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August 19-20

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Podcast
RNA-Seq Experimental Design and Bioinformatics

Genetic Privacy: Technology and Ethics

Microbes and Human Health: The What, Where, How and Why 



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2013 NGX: Applying Next-Generation Sequencing




This summer experienced researchers from large sequencing centers, core laboratories and specialized groups will convene to share their practical knowledge, real-world experiences and solutions at CHI's "NGx: Applying Next-Generation Sequencing" event.

In addition to the flagship Sequencing Strategies for Success and Sequencing Data Analysis conferences, this year's event features two new programs: Dynamics of the Microbiome on Health and Disease focusing on understanding the role of the microbiome to offer new insights into disease processes and discovery of new therapeutic strategies, and Single-Cell Sequencing showcasing the links between cell variation in tissues and organ function and further elucidating the origins of diseases.

» Sequencing Strategies for Success 


» Dynamics of the Microbiome on Health and Disease 


» Sequencing Data Analysis and Interpretation 


» Single-Cell Sequencing 







» Plenary Keynote Session

 

Jeffery SchlossJeffery A. Schloss, Ph.D., Director, Division of Genome Sciences, National Human Genome Research Institute, National Institutes of Health - Biography 

The initial sequencing of the human genome spurred an appetite for much more human sequence information to better understand the contributions of human sequence variation to health and disease. However, despite dramatic reductions during the Human Genome Project, the cost of sequencing was clearly too high to collect the very large numbers of human and numerous other organism genome sequences needed to achieve that understanding. In 2004, NHGRI launched parallel programs to reduce the cost of sequencing a mammalian genome initially by two (in five years), and eventually by four orders of magnitude (in ten years). This presentation will summarize the technologies that are in high-throughput use to produce stunning amounts of sequence and related data and novel biological insights, and will emphasize technologies currently emerging and on the horizon that may provide human genome sequence data with the nature, quality, cost and turnaround time needed for applications in research and medicine.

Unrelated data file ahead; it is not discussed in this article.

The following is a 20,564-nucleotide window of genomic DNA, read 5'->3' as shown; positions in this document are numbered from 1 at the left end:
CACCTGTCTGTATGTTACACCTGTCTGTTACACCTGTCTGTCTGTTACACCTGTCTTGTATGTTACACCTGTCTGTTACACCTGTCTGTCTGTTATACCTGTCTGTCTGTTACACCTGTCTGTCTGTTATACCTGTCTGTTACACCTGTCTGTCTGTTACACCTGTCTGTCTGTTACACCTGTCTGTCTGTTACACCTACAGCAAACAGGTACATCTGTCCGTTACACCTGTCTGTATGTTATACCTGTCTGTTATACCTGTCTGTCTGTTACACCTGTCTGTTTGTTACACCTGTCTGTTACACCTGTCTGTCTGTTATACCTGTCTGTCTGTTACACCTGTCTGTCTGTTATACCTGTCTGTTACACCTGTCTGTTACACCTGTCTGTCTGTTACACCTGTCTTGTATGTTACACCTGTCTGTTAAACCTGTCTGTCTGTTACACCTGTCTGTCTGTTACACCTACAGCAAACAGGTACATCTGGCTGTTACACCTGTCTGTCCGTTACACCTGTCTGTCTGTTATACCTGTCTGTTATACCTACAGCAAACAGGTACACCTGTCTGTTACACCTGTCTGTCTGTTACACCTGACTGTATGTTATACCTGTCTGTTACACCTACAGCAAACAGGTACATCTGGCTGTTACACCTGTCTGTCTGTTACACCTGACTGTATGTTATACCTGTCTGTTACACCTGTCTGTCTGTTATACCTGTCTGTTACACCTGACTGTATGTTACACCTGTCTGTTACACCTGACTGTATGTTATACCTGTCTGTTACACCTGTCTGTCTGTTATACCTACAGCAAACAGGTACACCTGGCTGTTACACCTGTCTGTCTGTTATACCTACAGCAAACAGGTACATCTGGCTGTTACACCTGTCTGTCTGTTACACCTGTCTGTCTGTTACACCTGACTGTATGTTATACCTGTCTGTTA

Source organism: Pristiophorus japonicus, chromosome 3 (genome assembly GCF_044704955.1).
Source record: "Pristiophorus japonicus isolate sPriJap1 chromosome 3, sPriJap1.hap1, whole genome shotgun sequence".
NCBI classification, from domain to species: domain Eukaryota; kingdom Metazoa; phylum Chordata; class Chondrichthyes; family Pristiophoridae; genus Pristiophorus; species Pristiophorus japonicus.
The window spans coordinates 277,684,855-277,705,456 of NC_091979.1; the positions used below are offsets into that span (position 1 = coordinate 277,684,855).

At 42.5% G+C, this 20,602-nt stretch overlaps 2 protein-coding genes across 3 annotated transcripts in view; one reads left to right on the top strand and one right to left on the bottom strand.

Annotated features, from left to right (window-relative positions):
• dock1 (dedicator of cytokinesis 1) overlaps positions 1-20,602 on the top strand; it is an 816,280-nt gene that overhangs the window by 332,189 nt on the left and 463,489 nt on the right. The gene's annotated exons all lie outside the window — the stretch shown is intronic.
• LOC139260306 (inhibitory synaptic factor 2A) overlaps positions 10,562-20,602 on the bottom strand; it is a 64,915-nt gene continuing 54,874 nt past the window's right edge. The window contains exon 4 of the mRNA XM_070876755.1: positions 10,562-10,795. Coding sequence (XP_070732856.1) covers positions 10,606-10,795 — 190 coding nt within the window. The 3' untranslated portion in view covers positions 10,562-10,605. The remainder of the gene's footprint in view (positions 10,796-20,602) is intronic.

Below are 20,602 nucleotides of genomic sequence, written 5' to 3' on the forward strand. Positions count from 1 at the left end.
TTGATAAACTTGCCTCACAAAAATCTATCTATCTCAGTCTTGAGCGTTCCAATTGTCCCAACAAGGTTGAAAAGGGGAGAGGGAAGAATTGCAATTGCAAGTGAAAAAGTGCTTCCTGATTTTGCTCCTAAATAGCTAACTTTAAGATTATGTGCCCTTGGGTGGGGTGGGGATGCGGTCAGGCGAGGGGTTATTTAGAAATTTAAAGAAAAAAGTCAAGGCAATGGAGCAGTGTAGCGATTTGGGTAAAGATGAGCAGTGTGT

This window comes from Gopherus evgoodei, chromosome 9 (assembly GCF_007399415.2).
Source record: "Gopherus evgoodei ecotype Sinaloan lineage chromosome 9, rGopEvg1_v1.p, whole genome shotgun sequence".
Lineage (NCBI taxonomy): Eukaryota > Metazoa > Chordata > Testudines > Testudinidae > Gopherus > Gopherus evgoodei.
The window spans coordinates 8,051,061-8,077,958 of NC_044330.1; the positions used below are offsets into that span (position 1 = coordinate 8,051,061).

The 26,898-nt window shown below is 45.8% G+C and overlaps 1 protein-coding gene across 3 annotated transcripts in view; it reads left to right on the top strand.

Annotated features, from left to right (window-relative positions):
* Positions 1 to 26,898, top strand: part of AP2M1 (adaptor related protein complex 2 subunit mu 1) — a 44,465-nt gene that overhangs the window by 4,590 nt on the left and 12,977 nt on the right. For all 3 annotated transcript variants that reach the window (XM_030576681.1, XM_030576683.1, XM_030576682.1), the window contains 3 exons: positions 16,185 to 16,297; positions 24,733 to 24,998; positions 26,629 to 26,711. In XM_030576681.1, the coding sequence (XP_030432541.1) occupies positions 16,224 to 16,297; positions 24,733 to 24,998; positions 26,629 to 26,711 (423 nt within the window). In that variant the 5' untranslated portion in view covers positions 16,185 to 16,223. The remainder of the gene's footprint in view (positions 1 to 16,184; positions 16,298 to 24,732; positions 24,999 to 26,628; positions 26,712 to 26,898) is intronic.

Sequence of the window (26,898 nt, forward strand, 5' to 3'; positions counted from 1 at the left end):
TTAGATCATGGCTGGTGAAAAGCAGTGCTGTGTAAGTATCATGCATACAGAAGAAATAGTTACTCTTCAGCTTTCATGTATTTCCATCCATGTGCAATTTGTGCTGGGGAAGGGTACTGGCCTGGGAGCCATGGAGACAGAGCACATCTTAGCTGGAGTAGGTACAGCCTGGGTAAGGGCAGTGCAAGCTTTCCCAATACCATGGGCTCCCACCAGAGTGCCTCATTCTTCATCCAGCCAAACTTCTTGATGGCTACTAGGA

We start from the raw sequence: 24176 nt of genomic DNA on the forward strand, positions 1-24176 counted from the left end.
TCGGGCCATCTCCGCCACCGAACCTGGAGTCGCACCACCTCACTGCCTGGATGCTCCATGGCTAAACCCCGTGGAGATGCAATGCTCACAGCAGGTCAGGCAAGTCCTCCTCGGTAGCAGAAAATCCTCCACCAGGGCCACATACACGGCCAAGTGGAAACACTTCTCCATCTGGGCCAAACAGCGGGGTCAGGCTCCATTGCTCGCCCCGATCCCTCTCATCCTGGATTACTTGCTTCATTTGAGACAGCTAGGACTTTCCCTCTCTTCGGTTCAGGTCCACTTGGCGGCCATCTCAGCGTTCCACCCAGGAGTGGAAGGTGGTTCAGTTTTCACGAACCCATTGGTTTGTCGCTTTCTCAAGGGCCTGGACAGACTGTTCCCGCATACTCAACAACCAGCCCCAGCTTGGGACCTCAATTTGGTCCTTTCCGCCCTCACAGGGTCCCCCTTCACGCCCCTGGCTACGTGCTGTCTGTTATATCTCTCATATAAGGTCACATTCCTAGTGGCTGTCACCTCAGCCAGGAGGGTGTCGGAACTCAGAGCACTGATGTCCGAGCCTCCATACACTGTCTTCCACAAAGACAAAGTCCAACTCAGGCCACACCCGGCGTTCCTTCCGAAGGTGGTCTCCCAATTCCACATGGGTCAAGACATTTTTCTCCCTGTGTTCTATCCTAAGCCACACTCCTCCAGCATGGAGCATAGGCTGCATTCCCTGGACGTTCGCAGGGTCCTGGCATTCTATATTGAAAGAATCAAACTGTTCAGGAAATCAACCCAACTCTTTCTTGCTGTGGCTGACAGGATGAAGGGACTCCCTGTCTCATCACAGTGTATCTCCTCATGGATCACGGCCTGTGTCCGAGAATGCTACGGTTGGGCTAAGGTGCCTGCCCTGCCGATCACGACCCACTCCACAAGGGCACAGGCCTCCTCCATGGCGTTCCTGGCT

David-GalasDavid Galas, Ph.D., Principal Scientist, Pacific Northwest Diabetes Research Institute - Biography 

The discovery of foreign RNA in blood and tissues of humans and mice raises many questions, including its origins, the mechanisms of its transport and stability and what, if any, functions it has. I will discuss what we know about circulating exRNA in human plasma and the use of NGS in the exploration of this new area of investigation in biology and medicine.

Sherman-WeissmanSherman Weissman, Ph.D., Sterling Professor of Genetics and Medicine, Yale University School of Medicine - Biography 

Studies of single cells are being approached by widely different methods, principally either florescence microscopy including super-high resolution methods, cloning and expansion of single cells or most generally applicable, genomic-scale nucleic acid analyses. The last includes single-cell DNA sequence analysis, gene expression analysis and most recently analyses of telomere length, DNA methylation and potentially closed regions of chromatin. Also, in the near future, it may be possible to combine several analyses of a single cell, including mRNA expression, genomic DNA methylation and protein secretion. These approaches will have major value for diverse fields, including molecular analysis of the early stages of development, the nature and heterogeneity of stem cells and transient repopulating cells in various systems including the hematopoietic system, the nature and extent of heterogeneity of neurons, heterogeneity in neoplasia and in functional subsets of cells of the immune system. A substantial experimental challenge is to distinguish technical variation from stochastic and deterministic events in single cells. Another, broader challenge is to correlate the results of genomic properties that necessarily involve destruction of the cell with the functional properties and potential of the individual cell being analyzed. These issues will be discussed briefly in the presentation.

Yaniv-ErlichYaniv Erlich, Ph.D., Principal Investigator, Whitehead Fellow, Whitehead Institute for Biomedical Research - Biography 

Sharing sequencing datasets without identifiers has become a common practice in genomics. We developed a technique that uses entirely free, publicly accessible Internet resources to fully identify individuals in these studies. I will present quantitative analysis about the probability of identifying U.S. individuals by this technique. In addition, I will demonstrate the power of our approach by tracing back the identities of multiple whole-genome datasets in public sequencing repositories.

PodcastGenetic Privacy: Technology and Ethics with Yaniv Erlich 

 



View onsite coverage from last year's event to hear testimonials, interviews and what thought leaders are saying about the use of NGS over the past years and where it will take us in the future. 

 


 

For more details on the conference, please contact: 

Mary Ann Brown
Executive Director, Conferences
Cambridge Healthtech Institute
250 First Avenue, Suite 300
Needham, MA 02494
T: 781-972-5497
E: mabrown@healthtech.com 

For exhibit and sponsorship opportunities, please contact: 

Jay Mulhern
Manager, Business Development, Conferences & Media
Cambridge Healthtech Institute
250 First Avenue, Suite 300
Needham, MA 02494
T: 781-972-1359
E: jmulhern@healthtech.com 



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